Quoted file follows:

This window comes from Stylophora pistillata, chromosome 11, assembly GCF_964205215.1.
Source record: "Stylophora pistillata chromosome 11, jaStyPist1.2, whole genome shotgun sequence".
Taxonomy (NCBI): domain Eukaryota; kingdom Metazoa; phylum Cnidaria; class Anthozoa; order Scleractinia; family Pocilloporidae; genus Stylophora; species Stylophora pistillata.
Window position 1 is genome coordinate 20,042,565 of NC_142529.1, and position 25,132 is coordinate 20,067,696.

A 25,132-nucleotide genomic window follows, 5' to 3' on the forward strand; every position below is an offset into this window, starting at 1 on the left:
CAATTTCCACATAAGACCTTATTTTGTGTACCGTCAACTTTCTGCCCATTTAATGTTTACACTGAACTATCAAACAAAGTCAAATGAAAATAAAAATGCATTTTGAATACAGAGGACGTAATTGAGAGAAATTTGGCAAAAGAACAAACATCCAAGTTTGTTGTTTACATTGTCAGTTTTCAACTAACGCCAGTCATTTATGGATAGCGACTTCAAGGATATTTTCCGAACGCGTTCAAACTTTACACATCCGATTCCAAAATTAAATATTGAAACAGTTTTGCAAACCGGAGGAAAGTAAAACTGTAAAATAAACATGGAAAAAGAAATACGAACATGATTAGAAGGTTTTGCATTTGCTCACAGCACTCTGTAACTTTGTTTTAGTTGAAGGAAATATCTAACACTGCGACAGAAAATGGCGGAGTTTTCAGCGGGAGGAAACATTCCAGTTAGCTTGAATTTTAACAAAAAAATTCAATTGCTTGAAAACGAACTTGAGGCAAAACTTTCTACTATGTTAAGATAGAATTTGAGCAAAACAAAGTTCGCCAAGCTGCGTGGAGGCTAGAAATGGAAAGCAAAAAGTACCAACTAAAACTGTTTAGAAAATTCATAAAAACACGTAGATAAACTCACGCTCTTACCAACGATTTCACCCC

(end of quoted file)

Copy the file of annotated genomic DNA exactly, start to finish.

This window comes from Stylophora pistillata, chromosome 11, assembly GCF_964205215.1.
Source record: "Stylophora pistillata chromosome 11, jaStyPist1.2, whole genome shotgun sequence".
Taxonomy (NCBI): domain Eukaryota; kingdom Metazoa; phylum Cnidaria; class Anthozoa; order Scleractinia; family Pocilloporidae; genus Stylophora; species Stylophora pistillata.
Window position 1 is genome coordinate 20,042,565 of NC_142529.1, and position 25,132 is coordinate 20,067,696.

A 25,132-nucleotide genomic window follows, 5' to 3' on the forward strand; every position below is an offset into this window, starting at 1 on the left:
CAATTTCCACATAAGACCTTATTTTGTGTACCGTCAACTTTCTGCCCATTTAATGTTTACACTGAACTATCAAACAAAGTCAAATGAAAATAAAAATGCATTTTGAATACAGAGGACGTAATTGAGAGAAATTTGGCAAAAGAACAAACATCCAAGTTTGTTGTTTACATTGTCAGTTTTCAACTAACGCCAGTCATTTATGGATAGCGACTTCAAGGATATTTTCCGAACGCGTTCAAACTTTACACATCCGATTCCAAAATTAAATATTGAAACAGTTTTGCAAACCGGAGGAAAGTAAAACTGTAAAATAAACATGGAAAAAGAAATACGAACATGATTAGAAGGTTTTGCATTTGCTCACAGCACTCTGTAACTTTGTTTTAGTTGAAGGAAATATCTAACACTGCGACAGAAAATGGCGGAGTTTTCAGCGGGAGGAAACATTCCAGTTAGCTTGAATTTTAACAAAAAAATTCAATTGCTTGAAAACGAACTTGAGGCAAAACTTTCTACTATGTTAAGATAGAATTTGAGCAAAACAAAGTTCGCCAAGCTGCGTGGAGGCTAGAAATGGAAAGCAAAAAGTACCAACTAAAACTGTTTAGAAAATTCATAAAAACACGTAGATAAACTCACGCTCTTACCAACGATTTCACCCC